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The key to the best mashed potato topping is already on the spud

Mashed potatoes
The potatoes’ spent peels make a crunchy topping when fried with sage leaves, for a silky-smooth mash.
(Silvia Razgova / For The Times; prop styling by Kate Parisian)

Thanksgiving in 2020 is going to look a lot different this year in more ways than one. So instead of doing things the way they’ve always been done, here are recipes that throw tradition out the window — at least just this once — and play around with the expected holiday tropes. You’ll see that the classic dishes can be much easier — and more fun — when you focus on highlighting the qualities in each that really matter.

After almost a year of being at home and the same old, same old, reinvigorate your Thanksgiving table with a fresh outlook on the traditional holiday staples.

I believe the point of the holiday table is to provide a place to present certain dishes in luxe versions that befit the honor of being savored for one meal each year. So mashed potatoes always seems an odd choice, being more a staple of an ordinary Tuesday night than something to be highlighted on such an exceptional occasion.

The potatoes I grew up eating at Thanksgiving were shredded, drenched in butter and covered in cheese, then baked until bubbling, hot and stretchy. You couldn’t have more than a small spoonful, but their exorbitant richness was the point. So, as a compromise, here are mashed potatoes enriched with more dairy than you’re probably comfortable knowing about, but that is essential for the holiday table.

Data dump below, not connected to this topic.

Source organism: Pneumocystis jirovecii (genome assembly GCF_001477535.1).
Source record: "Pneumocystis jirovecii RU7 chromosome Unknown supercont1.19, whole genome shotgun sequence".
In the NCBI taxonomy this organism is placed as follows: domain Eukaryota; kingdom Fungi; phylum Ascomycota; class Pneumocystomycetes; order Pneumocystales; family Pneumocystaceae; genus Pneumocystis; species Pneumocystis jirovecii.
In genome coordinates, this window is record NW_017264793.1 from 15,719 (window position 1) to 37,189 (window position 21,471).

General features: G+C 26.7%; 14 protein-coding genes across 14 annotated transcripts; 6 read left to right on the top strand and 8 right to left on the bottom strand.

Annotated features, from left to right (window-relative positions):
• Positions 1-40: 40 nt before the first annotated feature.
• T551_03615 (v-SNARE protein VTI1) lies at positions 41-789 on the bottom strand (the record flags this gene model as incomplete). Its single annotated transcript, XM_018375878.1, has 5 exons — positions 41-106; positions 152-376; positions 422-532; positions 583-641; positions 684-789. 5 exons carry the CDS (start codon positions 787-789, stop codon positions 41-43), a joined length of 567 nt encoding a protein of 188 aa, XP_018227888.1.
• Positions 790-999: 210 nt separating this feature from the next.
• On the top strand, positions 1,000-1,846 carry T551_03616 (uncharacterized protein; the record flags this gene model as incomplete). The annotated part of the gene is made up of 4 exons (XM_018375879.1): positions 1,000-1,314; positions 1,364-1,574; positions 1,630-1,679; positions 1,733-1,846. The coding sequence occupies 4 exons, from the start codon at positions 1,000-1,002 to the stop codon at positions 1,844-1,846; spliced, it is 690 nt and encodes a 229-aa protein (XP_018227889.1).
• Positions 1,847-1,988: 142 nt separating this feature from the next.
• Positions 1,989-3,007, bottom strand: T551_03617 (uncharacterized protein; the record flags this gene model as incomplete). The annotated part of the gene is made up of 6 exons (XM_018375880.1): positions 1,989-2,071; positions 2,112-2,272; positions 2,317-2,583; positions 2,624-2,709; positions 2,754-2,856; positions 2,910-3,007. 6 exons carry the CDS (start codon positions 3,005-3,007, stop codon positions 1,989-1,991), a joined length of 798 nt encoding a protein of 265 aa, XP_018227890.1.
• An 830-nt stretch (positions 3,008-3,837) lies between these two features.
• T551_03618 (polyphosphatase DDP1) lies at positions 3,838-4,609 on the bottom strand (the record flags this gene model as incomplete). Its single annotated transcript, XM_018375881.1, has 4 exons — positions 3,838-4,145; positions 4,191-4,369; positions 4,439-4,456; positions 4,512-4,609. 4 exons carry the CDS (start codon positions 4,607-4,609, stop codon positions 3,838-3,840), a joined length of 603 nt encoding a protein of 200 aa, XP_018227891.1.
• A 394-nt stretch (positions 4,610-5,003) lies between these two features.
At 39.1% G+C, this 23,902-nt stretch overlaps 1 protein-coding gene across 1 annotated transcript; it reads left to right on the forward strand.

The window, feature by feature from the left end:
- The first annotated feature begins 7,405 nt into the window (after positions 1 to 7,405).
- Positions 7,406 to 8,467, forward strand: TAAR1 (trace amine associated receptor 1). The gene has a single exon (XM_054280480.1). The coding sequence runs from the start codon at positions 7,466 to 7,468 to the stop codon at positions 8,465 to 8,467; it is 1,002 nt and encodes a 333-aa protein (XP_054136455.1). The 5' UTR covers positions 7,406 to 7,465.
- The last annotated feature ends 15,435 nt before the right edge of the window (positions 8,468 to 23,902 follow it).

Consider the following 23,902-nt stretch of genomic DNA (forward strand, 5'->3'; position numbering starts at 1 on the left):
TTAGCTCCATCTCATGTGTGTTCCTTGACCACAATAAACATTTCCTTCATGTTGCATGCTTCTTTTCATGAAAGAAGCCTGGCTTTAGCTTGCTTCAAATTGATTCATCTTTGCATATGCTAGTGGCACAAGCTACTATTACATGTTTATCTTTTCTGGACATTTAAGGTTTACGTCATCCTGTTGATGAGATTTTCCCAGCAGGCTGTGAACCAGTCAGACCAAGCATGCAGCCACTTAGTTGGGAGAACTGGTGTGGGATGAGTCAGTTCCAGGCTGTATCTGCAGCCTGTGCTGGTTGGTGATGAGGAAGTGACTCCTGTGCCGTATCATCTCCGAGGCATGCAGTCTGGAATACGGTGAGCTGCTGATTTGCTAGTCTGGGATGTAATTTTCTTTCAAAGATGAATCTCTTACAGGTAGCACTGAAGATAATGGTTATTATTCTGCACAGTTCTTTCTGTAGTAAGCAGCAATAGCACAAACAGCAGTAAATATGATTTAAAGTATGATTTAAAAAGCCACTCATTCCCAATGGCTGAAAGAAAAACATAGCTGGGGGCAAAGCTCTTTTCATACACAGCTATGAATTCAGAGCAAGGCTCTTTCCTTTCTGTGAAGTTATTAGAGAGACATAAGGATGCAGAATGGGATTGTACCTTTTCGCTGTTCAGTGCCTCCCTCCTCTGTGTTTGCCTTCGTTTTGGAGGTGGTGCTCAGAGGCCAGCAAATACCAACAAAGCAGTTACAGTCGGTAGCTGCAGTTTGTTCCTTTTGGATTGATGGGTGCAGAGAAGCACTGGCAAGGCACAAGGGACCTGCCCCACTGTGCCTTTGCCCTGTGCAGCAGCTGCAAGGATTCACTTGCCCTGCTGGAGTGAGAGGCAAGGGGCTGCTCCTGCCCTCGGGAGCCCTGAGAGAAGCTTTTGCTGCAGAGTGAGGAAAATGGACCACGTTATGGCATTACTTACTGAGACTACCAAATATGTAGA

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The mashed potatoes are mixed with sour cream and eggs, which help keep them loose and light when you bake them under a stick of butter. This technique also solves the age-old problem of keeping mashed potatoes warm if not serving them right away. No one actually wants to go to the trouble of placing their bowl of taters over a simmering pot of water to keep them hot, especially when there are other dishes competing for heating real estate. But with this dish, you purposefully make them ahead of time and keep the dish in the fridge until an hour before you want to bake and serve.

Crispy fried sage leaves and potato skins
Sage leaves perfume fried potato skins for a crunchy topping on baked mashed potatoes.
(Silvia Razgova / For The Times; prop styling by Kate Parisian)

Just to gild the lily and, ironically, encourage thriftiness, I like to save the peeled skins and fry them up with sage leaves until crispy and fragrant. I do this in non-holiday times and serve the skins with cocktails when the potatoes are for dinner. For the holiday table, the tangled, crunchy strands get toppled over the baked, soufflé-like potatoes — smooth as silk and just as extravagant, as is expected for the celebration.

Once-Baked Mashed Potatoes With Fried Sage Skins

Time 1 hour, 50 minutes
Yields Serves 8
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